9. Ball carrier pushing his interference in front of him.
10. Failure to return to within 10-15 yards of the ball before the next play (by the offense).
11. No hurdling over players. Spin moves are acceptable.
12. Illegal blocking (flying or rolling blocks or unnecessary and extremely rough blocking).
13. Piling on a fumble or piling on another player.
14. Pass interference.
15. Roughing the passer: 10 yards and automatic 1st down.
Five Yard Penalties.
2. Too many players on the field.
3. Two men in motion.
4. No down lineman in motion after the play is set
5. Man in motion toward the line of scrimmage.
6. Illegal receiver down field.
7. Less than five players on the offensive line.
8. Too much time in the huddle.
9. Lineman starting play with a hand on the ground.
10. Not tucking shirt in after warning.
11. Any player not having two flags correctly placed on the snap.
12. Encroachment:Defense must line up one (1) yard form the line of scrimmage.
SUBSTITUTIONS Unlimited substitutions are granted. Subs must enter and players leave between downs when the ball is dead.
KICK-OFFS Kick-offs that go out of bounds are played where they go out of bounds, unless they are inside the twenty (20) yard line, and the option of having a five (5) yard penalty and kick-off again. Ball is kicked from the 35- yard line. If the ball is kicked out of bounds a second time, the ball is placed at mid-field. After the ball is kicked and after it travels 10 yards, it may be touched by either team. The team touching it first gains possession. (Nov. 2000)
On kick-offs, or punts, if anyone on the receiving team touches the ball and it hits the ground without being caught, the ball is dead where it hits the ground. The receiving player must hold onto the ball or give it off to another player in the air for the ball to be playable (but without forward passing the ball). The ball is automatically dead on the kick-off or on a punt when it enters into the end zone area whether in the air or on ground by rolling. The ball will be brought out to the 20 yard line. The receiving team will have the ball and begin from that spot. ONSIDE KICK RULE – No onside kicks (Nov. 2000) The kicking team can down but not recover the ball.
BASIC CONCEPTS Quarterback must take at least one step lateral or back before a direct run up the middle. Every effort should be made to train players to play with speed, quickness, and body deception that does not involve heavy body contact. Ball carriers should try to avoid opponents. No running through or over opponents. Defensive players should be trained to go for the flags without heavy body contact and lunging and diving for flags. Blockers should strive to avoid heavy contact in blocking. Blockers seek to make check blocks only when making contact. No forearm blasts or tripping. A score is made if the ball crosses the goal line prior to the flag being pulled. Following a flag pull, the ball should be place where the ball was at the time of the pull.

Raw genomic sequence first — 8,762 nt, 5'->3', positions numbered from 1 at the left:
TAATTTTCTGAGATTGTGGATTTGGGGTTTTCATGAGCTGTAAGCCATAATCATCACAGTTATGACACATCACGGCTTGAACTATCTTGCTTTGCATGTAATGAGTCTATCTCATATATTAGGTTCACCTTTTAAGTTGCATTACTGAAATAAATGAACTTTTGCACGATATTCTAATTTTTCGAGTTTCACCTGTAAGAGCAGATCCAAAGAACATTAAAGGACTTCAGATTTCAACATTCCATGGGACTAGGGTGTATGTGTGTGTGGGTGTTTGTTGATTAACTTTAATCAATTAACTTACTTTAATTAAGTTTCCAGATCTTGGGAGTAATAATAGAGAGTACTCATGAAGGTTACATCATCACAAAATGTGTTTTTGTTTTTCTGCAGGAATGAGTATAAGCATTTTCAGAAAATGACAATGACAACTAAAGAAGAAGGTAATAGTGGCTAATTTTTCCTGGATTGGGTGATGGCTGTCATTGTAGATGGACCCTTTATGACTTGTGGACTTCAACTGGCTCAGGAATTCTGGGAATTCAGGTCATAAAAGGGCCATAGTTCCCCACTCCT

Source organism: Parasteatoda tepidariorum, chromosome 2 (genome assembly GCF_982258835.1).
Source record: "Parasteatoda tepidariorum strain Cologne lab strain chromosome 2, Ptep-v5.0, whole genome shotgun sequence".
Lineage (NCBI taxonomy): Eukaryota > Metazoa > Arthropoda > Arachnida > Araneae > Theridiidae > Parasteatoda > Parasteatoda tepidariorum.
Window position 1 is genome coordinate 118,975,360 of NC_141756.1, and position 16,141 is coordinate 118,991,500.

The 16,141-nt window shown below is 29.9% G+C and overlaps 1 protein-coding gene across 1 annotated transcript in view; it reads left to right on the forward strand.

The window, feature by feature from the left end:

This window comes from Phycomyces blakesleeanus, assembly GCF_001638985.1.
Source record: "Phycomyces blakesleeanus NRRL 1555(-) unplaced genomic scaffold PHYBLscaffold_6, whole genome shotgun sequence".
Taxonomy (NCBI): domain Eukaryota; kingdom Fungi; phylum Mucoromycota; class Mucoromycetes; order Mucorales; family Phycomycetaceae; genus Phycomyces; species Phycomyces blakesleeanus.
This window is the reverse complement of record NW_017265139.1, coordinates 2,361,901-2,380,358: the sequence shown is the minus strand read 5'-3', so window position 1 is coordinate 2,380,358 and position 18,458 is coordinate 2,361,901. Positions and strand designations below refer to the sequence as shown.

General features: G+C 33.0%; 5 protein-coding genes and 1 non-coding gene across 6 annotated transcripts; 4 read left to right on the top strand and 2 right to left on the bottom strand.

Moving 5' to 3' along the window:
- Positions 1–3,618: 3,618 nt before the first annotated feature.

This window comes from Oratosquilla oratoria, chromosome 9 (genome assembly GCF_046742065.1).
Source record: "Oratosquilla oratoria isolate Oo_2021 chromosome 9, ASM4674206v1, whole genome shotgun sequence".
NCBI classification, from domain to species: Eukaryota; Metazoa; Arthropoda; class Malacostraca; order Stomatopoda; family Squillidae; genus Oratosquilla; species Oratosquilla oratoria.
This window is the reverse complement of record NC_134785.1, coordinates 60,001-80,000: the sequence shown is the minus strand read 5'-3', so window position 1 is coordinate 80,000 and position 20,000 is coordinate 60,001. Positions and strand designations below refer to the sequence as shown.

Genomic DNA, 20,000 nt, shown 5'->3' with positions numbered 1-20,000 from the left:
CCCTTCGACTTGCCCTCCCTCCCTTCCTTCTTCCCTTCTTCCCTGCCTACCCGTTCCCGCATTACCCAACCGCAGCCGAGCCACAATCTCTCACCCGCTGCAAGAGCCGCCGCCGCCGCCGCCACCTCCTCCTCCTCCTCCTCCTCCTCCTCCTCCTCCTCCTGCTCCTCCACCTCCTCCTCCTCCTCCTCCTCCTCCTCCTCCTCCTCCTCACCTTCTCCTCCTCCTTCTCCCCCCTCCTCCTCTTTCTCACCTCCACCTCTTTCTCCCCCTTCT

“DOWNING” A BALL CARRIER
Players should hold flags high for the referee when they withdraw the flag from a runner. It is illegal for a ball carrier to defend his flag in anyway with his hands, arm, straight arming, etc. Ball carriers may pivot, but the arms must be kept above the waist and clear of the flags when near a defensive player. The ball is automatically dead when a player with the ball is found to have less than two (2) flags on him.
NO CHARGING OR TACKLING
The ball carrier may not “run through” a defensive player, but must try to avoid contact. The defensive player must not deliberately stop the ball carrier by a tackle or push, but must establish first and then go for the ball carriers flag (similar to charging in b-ball). The referee should seek to make judgment fro the safety of players. There is a 10-yard penalty for violation of these rules.
PASSING The flag must be pulled before the ball leaves the passer’s hand to stop the play. Arm- in motion
is not enough to say that the pass is away. Defensive players may go for the passer’s flag or for blocking the pass, but if they hit the passer’s arm it is a penalty of 10 yard and automatic 1st down. Only ends and backfield are eligible for passes.
Tackling, holding, tripping, jabbing, hitting, pushing with a closed fist, elbow strikes, etc., are NOT ALLOWED. Defensive players are allowed reasonable use of hands. Violations of this rule are considered unnecessary roughness.
MAN IN MOTION One man is allowed in motion away from or parallel to line of scrimmage.
All offensive players getting ready for the next play must come within 10-15 yards of the ball before each play starts sometime the huddle. (This is to prevent someone sneaking onto the field just before a new play starts.)
UNSPORTSMANLIKE CONDUCT: (Sept. 5, 2006)
Reasons for Warnings from Official/ Referee:
Note: Many of the above reasons for unsportsmanlike conduct are judgment calls by an official/ referee. The official in charge of the game has the final “say” on the call.
Football Tie Breaker: Overtime (Sept. 5, 2006)
A coin toss will determine which team begins over time with the ball.
The team winning the coin toss may defer the ball to the other team.
The first team with the ball will decide to go for one point from the two yard line or two points from the five yard line. This team will have only one play to score.
The second team will also have one play to go for one or two points.
If the score remains tied after each team has had three plays to score, each team must go for two points in order to win.